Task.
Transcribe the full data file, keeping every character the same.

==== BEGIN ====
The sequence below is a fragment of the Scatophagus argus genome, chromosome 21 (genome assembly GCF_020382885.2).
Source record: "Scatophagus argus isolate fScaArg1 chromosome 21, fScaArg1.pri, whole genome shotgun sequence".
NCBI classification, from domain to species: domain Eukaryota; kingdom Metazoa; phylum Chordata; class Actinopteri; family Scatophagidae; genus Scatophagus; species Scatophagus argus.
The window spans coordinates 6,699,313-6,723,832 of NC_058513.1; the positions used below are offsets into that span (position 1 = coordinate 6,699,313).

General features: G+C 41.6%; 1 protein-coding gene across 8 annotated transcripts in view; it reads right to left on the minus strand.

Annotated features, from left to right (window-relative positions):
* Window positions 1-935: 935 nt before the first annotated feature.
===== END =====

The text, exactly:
The sequence below is a fragment of the Scatophagus argus genome, chromosome 21 (genome assembly GCF_020382885.2).
Source record: "Scatophagus argus isolate fScaArg1 chromosome 21, fScaArg1.pri, whole genome shotgun sequence".
NCBI classification, from domain to species: domain Eukaryota; kingdom Metazoa; phylum Chordata; class Actinopteri; family Scatophagidae; genus Scatophagus; species Scatophagus argus.
The window spans coordinates 6,699,313-6,723,832 of NC_058513.1; the positions used below are offsets into that span (position 1 = coordinate 6,699,313).

General features: G+C 41.6%; 1 protein-coding gene across 8 annotated transcripts in view; it reads right to left on the minus strand.

Annotated features, from left to right (window-relative positions):
* Window positions 1-935: 935 nt before the first annotated feature.